As I eat, I examine the details of my house, a matter for which I had little time when entertaining my colorful visitors. The walls and floor are of natural sand hardened by use. As a foundation for the roof, small poles, an inch or two in diameter, are laid with one end on a ridgepole, the other on the ground wall. The even rows of poles form my ceiling. Over the poles soft juniper bark lies, to hold the outer covering of sand packed on when it was wet. The house, though desirably cool, is also snug. Only when the rainy season begins can I tell whether or not it is waterproof. It is early June, and there may be a month before that test will come. As the afternoon wind blows the sand about my house and the flies buzz in the sunshine outside the open door, I consider how lucky I am not to have to depend on a shade, open on four sides, for protection. I consider also the disposition of the contents of my bags, but only briefly, for Tom and Marie are back, ready to erect the loomframe.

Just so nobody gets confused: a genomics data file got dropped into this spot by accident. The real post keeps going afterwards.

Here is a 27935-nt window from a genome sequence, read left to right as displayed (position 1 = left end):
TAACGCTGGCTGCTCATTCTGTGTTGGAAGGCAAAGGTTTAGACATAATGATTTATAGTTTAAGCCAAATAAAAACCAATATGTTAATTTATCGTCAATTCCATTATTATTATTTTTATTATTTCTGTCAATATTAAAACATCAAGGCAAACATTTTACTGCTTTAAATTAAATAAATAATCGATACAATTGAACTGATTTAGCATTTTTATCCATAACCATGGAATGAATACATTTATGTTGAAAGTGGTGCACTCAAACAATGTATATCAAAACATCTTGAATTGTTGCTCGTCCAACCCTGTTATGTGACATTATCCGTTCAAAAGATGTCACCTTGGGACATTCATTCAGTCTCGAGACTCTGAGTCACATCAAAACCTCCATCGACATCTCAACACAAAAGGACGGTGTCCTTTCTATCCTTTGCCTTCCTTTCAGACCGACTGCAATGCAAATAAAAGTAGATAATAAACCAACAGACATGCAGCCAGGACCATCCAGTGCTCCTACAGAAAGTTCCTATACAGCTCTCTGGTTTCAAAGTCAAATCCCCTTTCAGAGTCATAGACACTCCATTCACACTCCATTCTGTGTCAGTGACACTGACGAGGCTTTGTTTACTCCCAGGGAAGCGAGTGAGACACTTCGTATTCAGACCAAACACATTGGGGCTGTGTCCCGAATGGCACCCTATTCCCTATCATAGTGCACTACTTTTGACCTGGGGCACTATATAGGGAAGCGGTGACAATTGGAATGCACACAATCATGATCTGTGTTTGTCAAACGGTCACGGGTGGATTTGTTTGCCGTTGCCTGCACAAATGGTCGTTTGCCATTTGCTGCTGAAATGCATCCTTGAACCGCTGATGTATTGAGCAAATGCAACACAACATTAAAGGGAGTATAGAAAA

It is a simple affair composed of rough poles, a crosspiece fastened to the floor with wedges, and two uprights made firm to the roof at the top with balewire. Tom fits the parts in place, Marie holds them for him as he fastens them. It is not long before the loomframe is not only in place but also firmly supported.
Tom stays only long enough for us to approve and admire the loomframe. I thank him and he departs, for Red-Point has asked him to round up the small herd of cattle for branding, and he has to catch his horse. As soon as Tom is well out of sight and there is no reason to expect his return for some hours, Maria Antonia comes in to help Marie string up my first blanket. Marie has brought warp, a large assortment of string, and two pieces of broomstick, each about two and one-half feet long. Maria Antonia brings in two short heavy logs and sends her granddaughter, Ninaba, for the two slender poles which are leaning against the piñon tree north of my dwelling.